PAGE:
Until about a decade ago, there had always been an unwritten protocol when seated in the front row of a fashion show. Do not lean forward. Keep your legs tucked neatly under your seat, your handbag out of camera range, and any papers discretely in your lap. Maintain a poker face. And do not take pictures. Seriously.
It’s hard to believe, but back before the dawn of the 21st century, it was the rare editor who dared lift a camera to snap a shot of a model as she stormed past. Gilles Bensimon, the former creative director of Elle Magazine, was the most notable violator of this unwritten rule. Dressed in his signature white jeans, Bensimon — a professional photographer — regularly took pictures from his front-row perch. But others who attempted such sacrilege were not given the same leeway. Gladys Perint Palmer, the former fashion editor of the San Francisco Examiner, was an accomplished illustrator and often took photographs to inspire her drawings. On multiple occasions, I sat stunned as security guards practically tackled her when she pulled out her camera at a show.
Unauthorized photography was taboo, because the fashion industry was a walled-off community of designers, editors, and retailers. Information was embargoed. Shows were not live-streamed. Access was given grudgingly.
In the mid-2000s, however, bloggers changed that dynamic.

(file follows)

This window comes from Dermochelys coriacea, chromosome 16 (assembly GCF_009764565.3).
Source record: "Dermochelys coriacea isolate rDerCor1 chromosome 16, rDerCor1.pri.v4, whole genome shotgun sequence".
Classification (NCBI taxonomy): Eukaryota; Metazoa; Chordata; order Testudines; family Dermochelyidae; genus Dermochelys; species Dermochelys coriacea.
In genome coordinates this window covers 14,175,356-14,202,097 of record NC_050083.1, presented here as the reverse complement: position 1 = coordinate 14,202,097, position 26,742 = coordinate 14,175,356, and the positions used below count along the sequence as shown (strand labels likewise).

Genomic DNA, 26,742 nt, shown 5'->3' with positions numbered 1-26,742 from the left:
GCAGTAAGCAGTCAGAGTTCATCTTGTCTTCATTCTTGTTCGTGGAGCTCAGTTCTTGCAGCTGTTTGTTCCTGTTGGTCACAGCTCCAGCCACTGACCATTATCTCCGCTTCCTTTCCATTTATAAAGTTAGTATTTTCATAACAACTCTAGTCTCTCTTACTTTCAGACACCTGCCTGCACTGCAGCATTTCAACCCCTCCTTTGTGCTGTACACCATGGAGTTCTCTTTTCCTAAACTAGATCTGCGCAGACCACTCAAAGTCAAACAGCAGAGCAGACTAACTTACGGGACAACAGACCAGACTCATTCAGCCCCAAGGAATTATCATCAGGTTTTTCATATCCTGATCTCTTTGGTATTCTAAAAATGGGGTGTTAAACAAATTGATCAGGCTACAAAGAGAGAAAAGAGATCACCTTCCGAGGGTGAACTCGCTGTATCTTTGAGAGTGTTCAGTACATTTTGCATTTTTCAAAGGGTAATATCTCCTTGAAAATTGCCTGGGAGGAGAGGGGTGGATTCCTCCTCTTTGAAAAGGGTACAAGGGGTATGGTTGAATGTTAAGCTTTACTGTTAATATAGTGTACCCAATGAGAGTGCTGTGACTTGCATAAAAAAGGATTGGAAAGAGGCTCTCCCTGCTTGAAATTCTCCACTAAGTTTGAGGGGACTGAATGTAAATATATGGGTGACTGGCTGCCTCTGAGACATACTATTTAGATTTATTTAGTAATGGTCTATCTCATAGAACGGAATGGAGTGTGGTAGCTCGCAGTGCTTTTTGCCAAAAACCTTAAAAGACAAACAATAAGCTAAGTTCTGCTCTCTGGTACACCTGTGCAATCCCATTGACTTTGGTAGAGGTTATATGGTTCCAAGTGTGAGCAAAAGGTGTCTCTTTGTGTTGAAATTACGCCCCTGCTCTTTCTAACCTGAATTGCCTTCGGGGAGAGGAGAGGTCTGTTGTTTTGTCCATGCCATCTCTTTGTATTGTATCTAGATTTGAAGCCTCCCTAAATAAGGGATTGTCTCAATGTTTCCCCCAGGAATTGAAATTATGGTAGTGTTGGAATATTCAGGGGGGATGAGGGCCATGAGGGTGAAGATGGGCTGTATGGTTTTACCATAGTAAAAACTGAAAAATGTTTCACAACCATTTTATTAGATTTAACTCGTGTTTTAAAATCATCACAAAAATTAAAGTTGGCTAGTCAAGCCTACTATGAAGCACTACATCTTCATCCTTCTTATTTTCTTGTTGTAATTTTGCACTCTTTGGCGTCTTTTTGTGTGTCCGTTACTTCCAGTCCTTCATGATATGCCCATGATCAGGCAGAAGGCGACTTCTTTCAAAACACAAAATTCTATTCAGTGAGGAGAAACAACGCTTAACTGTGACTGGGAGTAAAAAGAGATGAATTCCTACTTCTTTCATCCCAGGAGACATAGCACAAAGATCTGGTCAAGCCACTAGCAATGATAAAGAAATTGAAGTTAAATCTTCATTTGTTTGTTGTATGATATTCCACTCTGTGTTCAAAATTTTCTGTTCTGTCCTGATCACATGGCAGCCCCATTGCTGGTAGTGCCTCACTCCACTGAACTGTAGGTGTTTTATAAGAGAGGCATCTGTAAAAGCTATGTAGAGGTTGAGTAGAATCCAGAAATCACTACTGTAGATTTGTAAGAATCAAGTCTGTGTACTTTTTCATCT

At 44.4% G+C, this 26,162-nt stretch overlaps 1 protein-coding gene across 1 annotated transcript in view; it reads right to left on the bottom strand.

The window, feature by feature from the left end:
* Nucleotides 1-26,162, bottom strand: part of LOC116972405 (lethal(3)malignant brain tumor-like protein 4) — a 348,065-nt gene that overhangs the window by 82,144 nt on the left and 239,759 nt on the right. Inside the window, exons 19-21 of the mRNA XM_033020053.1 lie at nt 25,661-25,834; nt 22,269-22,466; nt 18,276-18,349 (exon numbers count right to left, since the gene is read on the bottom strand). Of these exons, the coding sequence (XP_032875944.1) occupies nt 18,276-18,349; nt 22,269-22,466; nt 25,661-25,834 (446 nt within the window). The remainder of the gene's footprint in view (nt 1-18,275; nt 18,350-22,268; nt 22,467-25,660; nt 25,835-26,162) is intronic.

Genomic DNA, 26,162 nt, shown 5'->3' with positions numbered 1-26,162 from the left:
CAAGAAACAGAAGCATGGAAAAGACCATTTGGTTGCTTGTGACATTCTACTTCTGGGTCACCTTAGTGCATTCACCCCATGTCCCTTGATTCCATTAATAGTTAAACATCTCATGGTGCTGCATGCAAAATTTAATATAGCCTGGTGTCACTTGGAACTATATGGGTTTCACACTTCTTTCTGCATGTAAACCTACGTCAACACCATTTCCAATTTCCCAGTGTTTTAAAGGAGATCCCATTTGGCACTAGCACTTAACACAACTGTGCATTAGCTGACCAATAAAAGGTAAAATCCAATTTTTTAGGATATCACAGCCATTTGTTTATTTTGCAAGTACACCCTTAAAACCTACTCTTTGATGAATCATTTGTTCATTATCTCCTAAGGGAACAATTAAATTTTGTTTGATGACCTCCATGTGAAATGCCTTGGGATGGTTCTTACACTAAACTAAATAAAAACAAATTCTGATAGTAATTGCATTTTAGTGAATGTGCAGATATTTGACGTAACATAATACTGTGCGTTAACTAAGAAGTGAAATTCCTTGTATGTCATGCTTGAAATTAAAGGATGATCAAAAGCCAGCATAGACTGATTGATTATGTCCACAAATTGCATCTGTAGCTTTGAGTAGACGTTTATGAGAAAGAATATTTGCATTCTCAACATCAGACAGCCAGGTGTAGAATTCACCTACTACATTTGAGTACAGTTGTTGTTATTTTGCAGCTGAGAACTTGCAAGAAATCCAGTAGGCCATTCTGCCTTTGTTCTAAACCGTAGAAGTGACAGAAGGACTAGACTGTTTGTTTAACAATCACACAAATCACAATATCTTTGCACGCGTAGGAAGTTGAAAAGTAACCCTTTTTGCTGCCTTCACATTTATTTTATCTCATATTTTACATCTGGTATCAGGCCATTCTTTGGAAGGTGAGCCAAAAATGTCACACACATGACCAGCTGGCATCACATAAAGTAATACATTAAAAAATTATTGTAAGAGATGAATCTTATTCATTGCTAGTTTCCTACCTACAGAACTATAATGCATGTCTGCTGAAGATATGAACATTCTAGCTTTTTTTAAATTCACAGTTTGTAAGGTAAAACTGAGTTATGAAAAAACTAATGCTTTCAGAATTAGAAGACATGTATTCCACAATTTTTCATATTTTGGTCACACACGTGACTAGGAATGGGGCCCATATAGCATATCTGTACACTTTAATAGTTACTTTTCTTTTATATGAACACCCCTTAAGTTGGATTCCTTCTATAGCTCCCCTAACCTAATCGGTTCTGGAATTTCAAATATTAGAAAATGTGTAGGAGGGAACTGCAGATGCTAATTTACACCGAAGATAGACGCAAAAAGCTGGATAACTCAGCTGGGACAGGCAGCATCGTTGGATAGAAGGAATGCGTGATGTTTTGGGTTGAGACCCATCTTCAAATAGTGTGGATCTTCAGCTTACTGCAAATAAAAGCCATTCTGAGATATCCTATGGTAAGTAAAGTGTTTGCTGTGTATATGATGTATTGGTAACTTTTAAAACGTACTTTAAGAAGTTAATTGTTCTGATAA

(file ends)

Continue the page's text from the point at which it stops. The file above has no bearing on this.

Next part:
These fashion guerillas hoisted their digital cameras, their iPhones, and their iPads aloft in order to capture the drama on the runway — and its environs — and transmit it directly to their followers. They live-blogged and they tweeted and they initiated a real-time conversation where once only silence existed. The first generation of bloggers, such as Bryan Yambao, Susanna Lau, Tavi Gevinson, and Scott Schuman were contrarians. In their words and images, there was an earnest and raw truth that did not exist in traditional outlets. They had unique points of view and savvy marketing strategies. They had a keen awareness of how technology could help them attract the attention of hundreds of thousands of like-minded fashion fans who had been shut out of the conversation.
Soon, the fashion world signaled its wholehearted approval. By 2008, Marc Jacobs had named a handbag after Bryanboy, who created the template of the self-referential fashion blogger when he began kibitzing online in 2004. In 2009, Domenico Dolce and Stefano Gabbana seeded their front row with Bryanboy, Tommy Ton, Schuman, and Garance Doré, who were expected to live-blog the show. And by 2010, a reporter from Grazia tweeted her displeasure at being stuck behind the view-blocking Stephen Jones plumage of Gevinson as she sat front row at a Christian Dior couture show in Paris.
Longtime editors realized that some of these self-created young men and women — many of whom had not paid their dues fetching coffee and steaming samples — now had a personal audience of a half-million people. The reach of bloggers threatened to upend the traditional hierarchy of fashion coverage.
Slowly, the legacy media fought back. Editors went on the offensive. Glamour editor Cindi Leive, Lucky’s Eva Chen, Joe Zee (formerly of Elle), Nina Garcia of Marie Claire — the very people who once were envied for their front-row view of fashion week — were now tapping out quips and bon mots to all who would listen. Legacy editors began watching the runway from the backside of their iPhone cameras as they shared their up-close views with the virtual world. Critics, instead of reserving their droll commentary for post-show dinner patter, now spewed it fast and succinctly on Twitter.